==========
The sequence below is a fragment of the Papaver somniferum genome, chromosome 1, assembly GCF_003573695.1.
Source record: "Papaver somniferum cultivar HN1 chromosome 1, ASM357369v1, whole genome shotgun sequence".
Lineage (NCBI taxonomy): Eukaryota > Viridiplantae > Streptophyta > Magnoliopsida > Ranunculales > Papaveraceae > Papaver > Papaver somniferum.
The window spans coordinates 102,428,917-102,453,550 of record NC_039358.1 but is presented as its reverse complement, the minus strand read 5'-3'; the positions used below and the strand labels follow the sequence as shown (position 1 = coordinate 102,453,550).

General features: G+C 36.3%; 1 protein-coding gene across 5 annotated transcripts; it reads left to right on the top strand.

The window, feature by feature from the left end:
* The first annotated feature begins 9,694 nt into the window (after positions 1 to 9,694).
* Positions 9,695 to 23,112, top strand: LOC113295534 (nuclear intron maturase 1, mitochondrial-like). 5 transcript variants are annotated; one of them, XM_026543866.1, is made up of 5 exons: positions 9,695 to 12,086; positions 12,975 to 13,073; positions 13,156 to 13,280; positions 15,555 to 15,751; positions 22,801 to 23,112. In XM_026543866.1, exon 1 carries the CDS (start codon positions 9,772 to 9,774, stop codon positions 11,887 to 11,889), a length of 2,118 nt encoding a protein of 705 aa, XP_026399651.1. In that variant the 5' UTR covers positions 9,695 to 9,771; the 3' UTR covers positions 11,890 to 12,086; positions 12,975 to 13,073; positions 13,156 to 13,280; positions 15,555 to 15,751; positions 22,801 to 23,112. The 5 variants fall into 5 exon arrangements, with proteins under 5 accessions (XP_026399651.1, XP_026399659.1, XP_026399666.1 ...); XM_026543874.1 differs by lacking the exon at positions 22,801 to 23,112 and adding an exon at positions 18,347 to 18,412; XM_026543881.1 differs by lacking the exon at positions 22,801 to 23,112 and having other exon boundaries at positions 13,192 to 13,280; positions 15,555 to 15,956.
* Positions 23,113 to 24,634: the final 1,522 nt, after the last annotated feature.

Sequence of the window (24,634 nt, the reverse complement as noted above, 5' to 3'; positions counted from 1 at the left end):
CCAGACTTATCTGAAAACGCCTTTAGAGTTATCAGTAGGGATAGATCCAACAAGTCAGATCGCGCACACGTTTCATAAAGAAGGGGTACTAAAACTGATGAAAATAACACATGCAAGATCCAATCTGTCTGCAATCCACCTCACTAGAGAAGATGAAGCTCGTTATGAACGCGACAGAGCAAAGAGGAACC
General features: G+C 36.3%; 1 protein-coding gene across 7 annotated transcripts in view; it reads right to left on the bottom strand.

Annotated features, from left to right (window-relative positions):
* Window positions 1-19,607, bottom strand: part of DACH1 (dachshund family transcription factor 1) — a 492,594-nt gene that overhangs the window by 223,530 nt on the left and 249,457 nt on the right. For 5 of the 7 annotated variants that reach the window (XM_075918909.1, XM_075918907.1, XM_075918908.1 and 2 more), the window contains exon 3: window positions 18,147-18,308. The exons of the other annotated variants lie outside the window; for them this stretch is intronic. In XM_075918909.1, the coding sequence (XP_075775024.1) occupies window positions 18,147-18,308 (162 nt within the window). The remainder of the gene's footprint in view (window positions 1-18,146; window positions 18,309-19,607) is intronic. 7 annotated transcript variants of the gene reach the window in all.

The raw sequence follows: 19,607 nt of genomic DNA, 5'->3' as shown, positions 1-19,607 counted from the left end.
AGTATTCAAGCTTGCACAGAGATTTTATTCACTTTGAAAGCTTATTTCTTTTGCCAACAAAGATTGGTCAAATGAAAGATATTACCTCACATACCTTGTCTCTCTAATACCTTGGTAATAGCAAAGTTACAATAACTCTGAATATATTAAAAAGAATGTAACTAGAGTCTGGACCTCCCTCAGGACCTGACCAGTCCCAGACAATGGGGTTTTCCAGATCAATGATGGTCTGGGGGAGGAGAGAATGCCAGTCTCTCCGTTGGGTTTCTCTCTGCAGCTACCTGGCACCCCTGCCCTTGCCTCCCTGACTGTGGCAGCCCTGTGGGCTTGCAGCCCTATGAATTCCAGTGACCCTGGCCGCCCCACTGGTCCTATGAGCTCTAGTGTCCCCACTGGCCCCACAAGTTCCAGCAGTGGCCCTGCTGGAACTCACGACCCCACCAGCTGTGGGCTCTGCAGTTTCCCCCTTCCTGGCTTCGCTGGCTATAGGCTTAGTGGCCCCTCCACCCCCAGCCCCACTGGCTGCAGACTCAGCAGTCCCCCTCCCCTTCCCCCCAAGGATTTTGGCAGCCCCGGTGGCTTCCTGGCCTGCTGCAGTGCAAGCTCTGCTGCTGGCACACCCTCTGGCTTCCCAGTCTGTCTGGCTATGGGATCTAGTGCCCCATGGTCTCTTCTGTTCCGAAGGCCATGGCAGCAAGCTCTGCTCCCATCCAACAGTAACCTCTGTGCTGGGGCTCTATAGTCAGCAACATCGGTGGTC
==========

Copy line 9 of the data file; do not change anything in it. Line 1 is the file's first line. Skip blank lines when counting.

* Positions 23,113 to 24,634: the final 1,522 nt, after the last annotated feature.